"Look, Matěj, that is not possible!"
Translation:Podívejte se, Matěji, to není možné!
It's not just first names vs formal address, it's more complicated. There is no strict dividing line. Sometimes we use first names + formal pronoun/verb forms, usually in semi-formal situations eg. at work or at school - a person in a position of authority is more likely to use it.
Your boss may ask you for the report about XX: Matěji, přineste mi, prosím, tu zprávu ohledně XXX. 'Matěj, bring me the report on XXX, please'
Your teacher at a upper secondary school may address you: Dominiko, už zase jste nenapsala test z chemie! To už je potřetí! 'Dominika, you haven't passed your chemistry test yet again! That's the third time!'
From a little bit of googling: apparently yes there is the "Hamburger Sie" which is using formal + first name and there is the "Münchner Du" which is using informal + last name. I have never heard of them before and judging by their name they are probably regional around Hamburg and Munich respectively.
However, I've noticed that when English films/series are translated into German, it can happen that every "you" is translated as German "du", Czech "ty", even when it wouldn't be appropriate at all but I considered this to be translation errors and not proper German.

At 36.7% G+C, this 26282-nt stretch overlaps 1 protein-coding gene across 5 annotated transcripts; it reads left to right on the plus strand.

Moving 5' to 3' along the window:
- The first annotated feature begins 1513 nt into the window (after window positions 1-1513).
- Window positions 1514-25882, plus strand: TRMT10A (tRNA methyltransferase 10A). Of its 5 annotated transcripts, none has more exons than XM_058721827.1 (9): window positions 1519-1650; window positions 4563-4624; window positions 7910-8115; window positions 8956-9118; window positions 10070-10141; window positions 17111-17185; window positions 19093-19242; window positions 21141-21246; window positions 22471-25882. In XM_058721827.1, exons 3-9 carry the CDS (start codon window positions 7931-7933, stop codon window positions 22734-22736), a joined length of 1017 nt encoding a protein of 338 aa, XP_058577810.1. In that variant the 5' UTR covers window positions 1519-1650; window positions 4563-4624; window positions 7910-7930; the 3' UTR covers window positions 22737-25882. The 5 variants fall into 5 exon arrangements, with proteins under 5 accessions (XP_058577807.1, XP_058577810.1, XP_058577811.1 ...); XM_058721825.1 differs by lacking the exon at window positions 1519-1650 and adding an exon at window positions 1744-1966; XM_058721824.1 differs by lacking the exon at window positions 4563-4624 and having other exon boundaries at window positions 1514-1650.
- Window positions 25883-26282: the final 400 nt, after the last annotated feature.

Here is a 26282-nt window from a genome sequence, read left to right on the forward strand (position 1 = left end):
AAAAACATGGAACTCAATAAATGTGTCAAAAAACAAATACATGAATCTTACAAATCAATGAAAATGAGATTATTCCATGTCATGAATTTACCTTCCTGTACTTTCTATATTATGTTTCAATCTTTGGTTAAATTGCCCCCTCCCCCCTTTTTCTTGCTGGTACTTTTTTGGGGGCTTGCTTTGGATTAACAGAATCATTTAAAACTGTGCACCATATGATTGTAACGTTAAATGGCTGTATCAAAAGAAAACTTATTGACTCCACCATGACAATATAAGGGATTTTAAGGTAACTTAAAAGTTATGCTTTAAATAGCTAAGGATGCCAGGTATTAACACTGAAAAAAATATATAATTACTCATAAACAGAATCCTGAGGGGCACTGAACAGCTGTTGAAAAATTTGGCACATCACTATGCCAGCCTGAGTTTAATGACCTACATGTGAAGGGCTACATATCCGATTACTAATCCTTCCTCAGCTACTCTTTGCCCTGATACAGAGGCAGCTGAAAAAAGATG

It's not common, but possible. I personally don't have anyone in my life whom I would address formally (vy) and use their first name at the same time. Nor do I know anyone who'd do that to me – I'd consider it weird and would try to change it to mutual "ty" asap. The formula is (and has been all 40 years of my life) quite simple for me: "first name = ty", "Mr./Mrs. last name = vy". I've mostly only encountered this hybrid "Vy, Matěji..." usage in movies, with rare exceptions - the only one I can think of is my tutor at the university. She was a young woman (probably 35) and I was around 21, she was my superior and my mentor. She used my first name to address me, but she used "vy" to keep it formal, polite, and "academic". I still used her last name + "vy", so it wasn't symmetrical. About a year later, we finally agreed on using "ty". She's the only one I can think of in my life - but I think it's quite an apropriate example: When two colleagues (especially if one is a superior) want to be friendly and formal (no beer-buddies) at the same time, they can choose this intermediate address.